I am having a table with around 20000 records. I am running this query
SELECT DISTINCT t.ci_record_id FROM `ip_connection` t WHERE
t.remote_ip NOT IN (
SELECT DISTINCT t1.ipAddress FROM ci_table t1 WHERE
t1.blueprint_id IN (SELECT t2.id FROM blueprints t2 WHERE t2.ci_part=FALSE)
You might be able to use the
LEFT JOIN ... IS NULL pattern to give this a boost. Here's something to try.
SELECT DISTINCT t.ci_record_id FROM ip_connection t LEFT JOIN ( SELECT DISTINCT t1.ipAddress FROM ci_table t1 JOIN blueprints t2 ON t1.blueprint_id = t2.i2 AND t2.ci_part=FALSE WHERE t1.archive = FALSE ) ta ON t.remote_ip = ta.ipAddress WHERE ta.ipAddress IS NULL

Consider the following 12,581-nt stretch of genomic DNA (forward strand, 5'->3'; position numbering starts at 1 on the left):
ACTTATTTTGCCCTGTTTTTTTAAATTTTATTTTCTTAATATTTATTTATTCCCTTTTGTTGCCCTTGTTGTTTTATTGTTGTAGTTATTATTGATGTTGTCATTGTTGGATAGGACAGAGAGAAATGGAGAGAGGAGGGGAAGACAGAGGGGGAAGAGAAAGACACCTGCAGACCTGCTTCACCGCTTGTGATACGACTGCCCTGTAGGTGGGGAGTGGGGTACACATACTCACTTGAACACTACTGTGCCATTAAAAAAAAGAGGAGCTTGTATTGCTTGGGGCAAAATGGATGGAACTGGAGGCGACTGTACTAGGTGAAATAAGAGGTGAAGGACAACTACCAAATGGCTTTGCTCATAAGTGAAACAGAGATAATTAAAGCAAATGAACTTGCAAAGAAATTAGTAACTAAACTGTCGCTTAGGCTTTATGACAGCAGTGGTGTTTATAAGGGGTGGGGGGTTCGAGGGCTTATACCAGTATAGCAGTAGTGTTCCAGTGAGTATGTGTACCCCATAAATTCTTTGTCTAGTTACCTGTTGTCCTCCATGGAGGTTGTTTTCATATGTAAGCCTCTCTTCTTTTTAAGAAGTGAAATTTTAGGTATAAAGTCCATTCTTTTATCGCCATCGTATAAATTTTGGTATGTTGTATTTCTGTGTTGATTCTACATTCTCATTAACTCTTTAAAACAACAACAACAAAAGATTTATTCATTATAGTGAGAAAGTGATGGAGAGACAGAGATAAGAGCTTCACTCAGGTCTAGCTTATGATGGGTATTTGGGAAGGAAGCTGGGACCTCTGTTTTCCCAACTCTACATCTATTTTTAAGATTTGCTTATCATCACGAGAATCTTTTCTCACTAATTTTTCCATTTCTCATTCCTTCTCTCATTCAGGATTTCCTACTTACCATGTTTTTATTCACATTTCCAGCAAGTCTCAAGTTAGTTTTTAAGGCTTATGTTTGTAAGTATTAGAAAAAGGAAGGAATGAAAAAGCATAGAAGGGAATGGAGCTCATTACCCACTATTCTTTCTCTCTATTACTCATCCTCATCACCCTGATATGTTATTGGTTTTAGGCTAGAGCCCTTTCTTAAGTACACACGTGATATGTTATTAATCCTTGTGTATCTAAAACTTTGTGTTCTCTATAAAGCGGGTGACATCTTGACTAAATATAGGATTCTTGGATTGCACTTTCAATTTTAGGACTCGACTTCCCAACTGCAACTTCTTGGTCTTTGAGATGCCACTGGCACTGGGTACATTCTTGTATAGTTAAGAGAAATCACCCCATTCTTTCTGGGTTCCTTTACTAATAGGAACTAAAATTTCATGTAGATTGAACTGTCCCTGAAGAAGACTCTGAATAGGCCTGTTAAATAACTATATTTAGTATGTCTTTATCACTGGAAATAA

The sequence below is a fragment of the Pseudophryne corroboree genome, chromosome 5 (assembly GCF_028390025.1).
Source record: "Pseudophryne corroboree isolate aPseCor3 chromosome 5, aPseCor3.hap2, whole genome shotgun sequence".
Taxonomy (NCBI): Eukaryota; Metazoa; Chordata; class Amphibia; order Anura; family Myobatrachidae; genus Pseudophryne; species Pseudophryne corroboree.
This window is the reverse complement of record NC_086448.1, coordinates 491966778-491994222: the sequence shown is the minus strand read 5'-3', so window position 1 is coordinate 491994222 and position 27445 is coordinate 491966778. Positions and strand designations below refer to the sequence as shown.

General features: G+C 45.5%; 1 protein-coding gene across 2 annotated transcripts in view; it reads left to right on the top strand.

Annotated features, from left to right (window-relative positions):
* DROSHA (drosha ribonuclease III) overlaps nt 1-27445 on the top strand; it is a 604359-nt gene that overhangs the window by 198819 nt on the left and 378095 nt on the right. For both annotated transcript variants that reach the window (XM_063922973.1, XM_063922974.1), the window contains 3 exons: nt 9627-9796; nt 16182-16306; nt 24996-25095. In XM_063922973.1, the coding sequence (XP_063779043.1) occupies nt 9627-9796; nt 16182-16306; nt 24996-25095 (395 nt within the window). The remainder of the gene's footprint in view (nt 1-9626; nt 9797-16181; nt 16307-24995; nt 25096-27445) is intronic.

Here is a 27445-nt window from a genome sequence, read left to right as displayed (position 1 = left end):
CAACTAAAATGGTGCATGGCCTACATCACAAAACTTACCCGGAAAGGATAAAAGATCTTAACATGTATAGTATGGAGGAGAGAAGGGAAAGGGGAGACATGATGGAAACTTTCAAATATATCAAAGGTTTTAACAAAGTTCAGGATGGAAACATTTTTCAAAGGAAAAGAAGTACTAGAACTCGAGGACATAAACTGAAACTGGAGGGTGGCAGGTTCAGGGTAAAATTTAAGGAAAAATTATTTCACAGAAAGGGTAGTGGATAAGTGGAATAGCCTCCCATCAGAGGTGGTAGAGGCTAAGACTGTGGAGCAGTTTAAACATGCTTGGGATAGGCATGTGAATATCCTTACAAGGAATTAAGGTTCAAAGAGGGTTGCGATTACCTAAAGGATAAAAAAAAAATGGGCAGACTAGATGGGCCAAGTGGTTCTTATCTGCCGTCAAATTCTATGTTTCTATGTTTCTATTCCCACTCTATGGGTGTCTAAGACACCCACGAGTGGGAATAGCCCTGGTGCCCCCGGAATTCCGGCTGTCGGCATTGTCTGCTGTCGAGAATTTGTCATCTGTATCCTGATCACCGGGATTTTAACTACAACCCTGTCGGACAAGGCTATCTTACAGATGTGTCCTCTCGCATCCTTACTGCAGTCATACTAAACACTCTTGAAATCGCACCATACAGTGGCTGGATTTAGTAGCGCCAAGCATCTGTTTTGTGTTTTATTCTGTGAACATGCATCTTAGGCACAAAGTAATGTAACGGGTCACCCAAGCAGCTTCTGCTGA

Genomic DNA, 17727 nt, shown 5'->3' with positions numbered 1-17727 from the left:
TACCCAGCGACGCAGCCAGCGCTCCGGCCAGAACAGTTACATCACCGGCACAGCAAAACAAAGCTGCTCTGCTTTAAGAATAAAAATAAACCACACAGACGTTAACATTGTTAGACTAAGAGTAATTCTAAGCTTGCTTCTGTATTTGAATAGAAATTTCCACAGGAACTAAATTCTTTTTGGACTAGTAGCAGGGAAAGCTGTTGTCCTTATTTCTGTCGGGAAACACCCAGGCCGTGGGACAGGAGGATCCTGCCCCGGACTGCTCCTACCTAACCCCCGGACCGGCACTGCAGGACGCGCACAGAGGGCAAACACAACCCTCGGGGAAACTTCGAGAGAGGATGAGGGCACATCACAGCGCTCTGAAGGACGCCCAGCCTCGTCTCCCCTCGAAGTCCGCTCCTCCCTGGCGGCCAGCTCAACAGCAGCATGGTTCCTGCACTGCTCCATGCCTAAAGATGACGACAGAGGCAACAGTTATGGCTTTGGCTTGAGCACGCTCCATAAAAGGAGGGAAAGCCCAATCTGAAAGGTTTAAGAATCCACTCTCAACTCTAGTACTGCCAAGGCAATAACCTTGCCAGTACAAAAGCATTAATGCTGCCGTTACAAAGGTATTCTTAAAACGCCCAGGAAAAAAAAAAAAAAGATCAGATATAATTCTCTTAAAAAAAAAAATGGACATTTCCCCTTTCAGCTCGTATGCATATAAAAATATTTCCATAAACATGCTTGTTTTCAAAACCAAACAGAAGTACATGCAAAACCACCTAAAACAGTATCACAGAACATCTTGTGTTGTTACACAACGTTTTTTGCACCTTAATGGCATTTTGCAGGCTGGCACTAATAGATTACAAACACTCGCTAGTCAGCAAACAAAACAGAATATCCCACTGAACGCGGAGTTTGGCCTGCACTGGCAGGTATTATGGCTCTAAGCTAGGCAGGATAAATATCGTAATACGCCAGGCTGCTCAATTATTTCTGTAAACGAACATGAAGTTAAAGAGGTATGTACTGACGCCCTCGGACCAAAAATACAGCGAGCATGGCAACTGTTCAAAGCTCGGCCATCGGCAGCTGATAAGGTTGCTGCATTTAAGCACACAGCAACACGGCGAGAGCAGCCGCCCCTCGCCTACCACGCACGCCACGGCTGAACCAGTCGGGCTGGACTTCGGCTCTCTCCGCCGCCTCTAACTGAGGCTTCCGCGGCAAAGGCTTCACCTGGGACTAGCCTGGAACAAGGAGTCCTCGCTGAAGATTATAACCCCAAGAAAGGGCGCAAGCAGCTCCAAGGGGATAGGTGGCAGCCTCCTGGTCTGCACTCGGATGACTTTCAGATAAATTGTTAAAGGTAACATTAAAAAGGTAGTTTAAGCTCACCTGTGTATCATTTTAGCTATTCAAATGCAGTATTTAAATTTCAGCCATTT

What I've done here is factored out your dependent subquery (the one in your
NOT IN) clause and made it into an independent subquery, like so.
SELECT DISTINCT t1.ipAddress FROM ci_table t1 JOIN blueprints t2 ON t1.blueprint_id = t2.i2 AND t2.ci_part=FALSE WHERE t1.archive = FALSE
You should be able to test this subquery independently. It should yield the list of unarchived t1 items corresponding to the list of unarchived blueprint items.
LEFT JOINed it to your toplevel table, then I looked for NULL items on the right side of the join. Those NULL items correspond to rows on the left side of the join that didn't match the ON clause. That's the independent subquery way of doing
This is likely to help you, because MySQL's query planner is a little bit naive about dependent subqueries and sometimes repeats them until the sun becomes a white dwarf star.